Introduction to Multicast

This topic is to discuss the following lesson:

https://networklessons.com/multicast/introduction-to-multicast/

Very clear explanation Rene.

Davis

Solid information as usual. Thanks for the breakdown. Keep’em coming sir!

Awesome Rene!!!
You are the only one who can teach in a very clear way.
God Bless you :slight_smile:

Hi ,
nice explanation . But I have a doubt .
multicast is better in terms of saving bandwidth in comparision to unicast . Then why do data streaming sites like youtube , netflix etc donot use multicast instead of using a vast amount of unicast addresses .
Is the lesser amount of multicast group addresses in Class D the reason ? Kindly explain this to me .

Hello Ashutosh

First of all, services like Netflix and Youtube are not streaming services. They are video on demand services. This means that they implicitly require unicast functionality. The video that you watch on Youtube is being watched only by you at that specific time and no one else. Someone else may click on it a few seconds before or after you, but this is a uniquely separate event.

Streaming services that are candidates for using multicast include online radio and the broadcasting of live events over the Internet. However there are two reasons why they are not implemented:

  1. ISPs in general filter PIM and IGMP packets that are necessary to make multicast work
  2. When expanding to large scale multicast, the overhead required outweighs the benefits of the service

Concerning the first, multicast requires a multicast routing protocol such as Protocol Independent Multicast (PIM) which is the most popular one, although there are others. In order for this protocol to function on a network, it must be available end to end. PIM doesn’t normally run between ISP boundaries as it would be pretty complicated to do so. The protocol itself wasn’t designed for such a scale.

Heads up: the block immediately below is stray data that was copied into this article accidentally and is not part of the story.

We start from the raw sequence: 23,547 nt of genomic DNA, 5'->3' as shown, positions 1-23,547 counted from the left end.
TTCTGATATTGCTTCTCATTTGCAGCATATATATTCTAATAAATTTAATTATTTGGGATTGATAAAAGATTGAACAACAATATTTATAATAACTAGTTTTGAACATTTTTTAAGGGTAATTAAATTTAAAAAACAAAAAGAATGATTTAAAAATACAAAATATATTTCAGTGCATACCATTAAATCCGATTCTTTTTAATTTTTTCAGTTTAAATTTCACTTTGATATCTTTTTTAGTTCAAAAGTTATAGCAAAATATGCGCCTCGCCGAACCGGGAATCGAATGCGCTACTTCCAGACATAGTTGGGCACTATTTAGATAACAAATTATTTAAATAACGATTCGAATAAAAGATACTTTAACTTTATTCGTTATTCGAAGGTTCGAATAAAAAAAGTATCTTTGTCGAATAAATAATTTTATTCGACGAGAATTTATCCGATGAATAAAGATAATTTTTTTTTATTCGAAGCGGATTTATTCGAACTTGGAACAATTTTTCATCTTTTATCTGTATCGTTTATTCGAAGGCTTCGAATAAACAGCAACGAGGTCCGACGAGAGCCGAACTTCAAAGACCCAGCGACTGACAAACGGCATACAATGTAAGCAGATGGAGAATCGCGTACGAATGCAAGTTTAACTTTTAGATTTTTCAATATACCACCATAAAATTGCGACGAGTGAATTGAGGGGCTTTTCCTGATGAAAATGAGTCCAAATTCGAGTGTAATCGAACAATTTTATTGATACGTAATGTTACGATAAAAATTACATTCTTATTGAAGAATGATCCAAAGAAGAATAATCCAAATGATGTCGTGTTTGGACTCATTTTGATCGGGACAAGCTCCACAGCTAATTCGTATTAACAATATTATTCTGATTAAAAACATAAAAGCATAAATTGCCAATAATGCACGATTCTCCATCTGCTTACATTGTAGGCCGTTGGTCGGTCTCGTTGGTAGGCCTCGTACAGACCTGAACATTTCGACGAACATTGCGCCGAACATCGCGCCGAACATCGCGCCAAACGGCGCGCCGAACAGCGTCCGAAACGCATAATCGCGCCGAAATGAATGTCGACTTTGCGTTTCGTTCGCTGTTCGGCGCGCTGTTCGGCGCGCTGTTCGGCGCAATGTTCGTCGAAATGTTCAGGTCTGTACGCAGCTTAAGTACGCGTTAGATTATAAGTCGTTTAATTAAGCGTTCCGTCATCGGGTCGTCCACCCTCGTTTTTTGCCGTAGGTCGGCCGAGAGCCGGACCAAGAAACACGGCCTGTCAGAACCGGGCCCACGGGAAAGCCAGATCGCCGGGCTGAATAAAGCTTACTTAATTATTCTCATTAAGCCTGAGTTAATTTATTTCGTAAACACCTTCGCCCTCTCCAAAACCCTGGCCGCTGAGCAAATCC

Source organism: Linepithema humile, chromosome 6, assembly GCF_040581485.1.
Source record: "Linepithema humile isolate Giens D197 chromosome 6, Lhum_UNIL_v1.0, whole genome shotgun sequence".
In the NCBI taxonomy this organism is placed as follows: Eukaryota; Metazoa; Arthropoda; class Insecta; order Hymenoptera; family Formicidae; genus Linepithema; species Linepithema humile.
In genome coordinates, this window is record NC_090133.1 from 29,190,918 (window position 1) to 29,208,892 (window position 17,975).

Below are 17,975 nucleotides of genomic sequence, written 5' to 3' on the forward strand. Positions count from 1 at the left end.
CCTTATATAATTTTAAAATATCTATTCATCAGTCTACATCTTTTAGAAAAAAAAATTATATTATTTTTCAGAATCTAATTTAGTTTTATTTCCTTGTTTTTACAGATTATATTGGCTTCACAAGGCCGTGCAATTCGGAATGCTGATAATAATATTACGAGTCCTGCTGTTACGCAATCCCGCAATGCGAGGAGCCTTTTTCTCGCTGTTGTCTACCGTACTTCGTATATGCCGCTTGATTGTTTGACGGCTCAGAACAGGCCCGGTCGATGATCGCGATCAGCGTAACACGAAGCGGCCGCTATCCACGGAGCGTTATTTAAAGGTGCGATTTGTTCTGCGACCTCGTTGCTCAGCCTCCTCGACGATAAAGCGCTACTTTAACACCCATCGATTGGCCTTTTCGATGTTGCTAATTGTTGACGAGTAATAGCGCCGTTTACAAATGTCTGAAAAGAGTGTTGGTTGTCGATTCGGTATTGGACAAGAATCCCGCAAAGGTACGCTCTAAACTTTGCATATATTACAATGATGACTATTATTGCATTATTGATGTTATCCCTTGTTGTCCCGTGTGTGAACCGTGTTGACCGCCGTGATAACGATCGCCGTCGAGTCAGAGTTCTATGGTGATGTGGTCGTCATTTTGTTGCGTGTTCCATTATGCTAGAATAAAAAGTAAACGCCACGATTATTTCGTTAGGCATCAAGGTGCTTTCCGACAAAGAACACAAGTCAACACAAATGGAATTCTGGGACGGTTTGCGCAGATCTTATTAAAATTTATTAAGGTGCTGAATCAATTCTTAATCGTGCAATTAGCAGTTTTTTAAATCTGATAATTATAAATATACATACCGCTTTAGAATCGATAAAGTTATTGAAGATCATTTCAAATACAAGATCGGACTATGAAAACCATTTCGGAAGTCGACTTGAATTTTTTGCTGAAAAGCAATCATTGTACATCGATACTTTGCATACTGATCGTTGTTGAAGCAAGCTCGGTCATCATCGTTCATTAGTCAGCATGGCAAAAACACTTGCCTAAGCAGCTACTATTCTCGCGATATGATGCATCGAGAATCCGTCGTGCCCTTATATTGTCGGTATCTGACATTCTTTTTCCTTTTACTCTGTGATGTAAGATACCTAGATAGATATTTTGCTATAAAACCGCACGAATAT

Secondly, keep in mind that multicast implicitly requires that end user device actions impact the forwarding state of a multicast-enabled IP router on the Internet. This means that for any multicast event, all end users (which may be from thousands of devices to millions) must have some way to inform multicast routers on the Internet of how the multicast routing should take place. When we are talking about such a large scale, the huge overhead required negates the advantages that multicast would give. This is why unicast is preferred at such scales.

In general, multicast is a technology that is used within a private network. It has been designed for such scales and thus is not implemented over the Internet. Having said that, some ISPs do offer multicast services WITHIN THEIR NETWORKS for enterprise customers, but those are special case scenarios.

I hope this has been informative and helpful!

Laz

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Hi Rene ,

Just got a one doubt after reading this , can you please guide ?
1.Is igmp a L3/L2 protocol ?
2.Does multicast router(end router which has to forward multicast traffic to host ) maintains any kind of exclusive table to map entries for interested hosts in downstream or igmp snooping enabled switch uses for this purpose ?

Regards,
Sameer

Hello Sameer

IGMP is a L3 protocol. It functions at L3 similarly to other network management protocols such as ICMP.

IGMP enabled routers will maintain a multicast group where a multicast address will be associated with the IP addresses of the hosts that have requested to be part of the multicast group. The show ip igmp groups command will show the IP addresses of the hosts that are associated with the specified multicast IP address.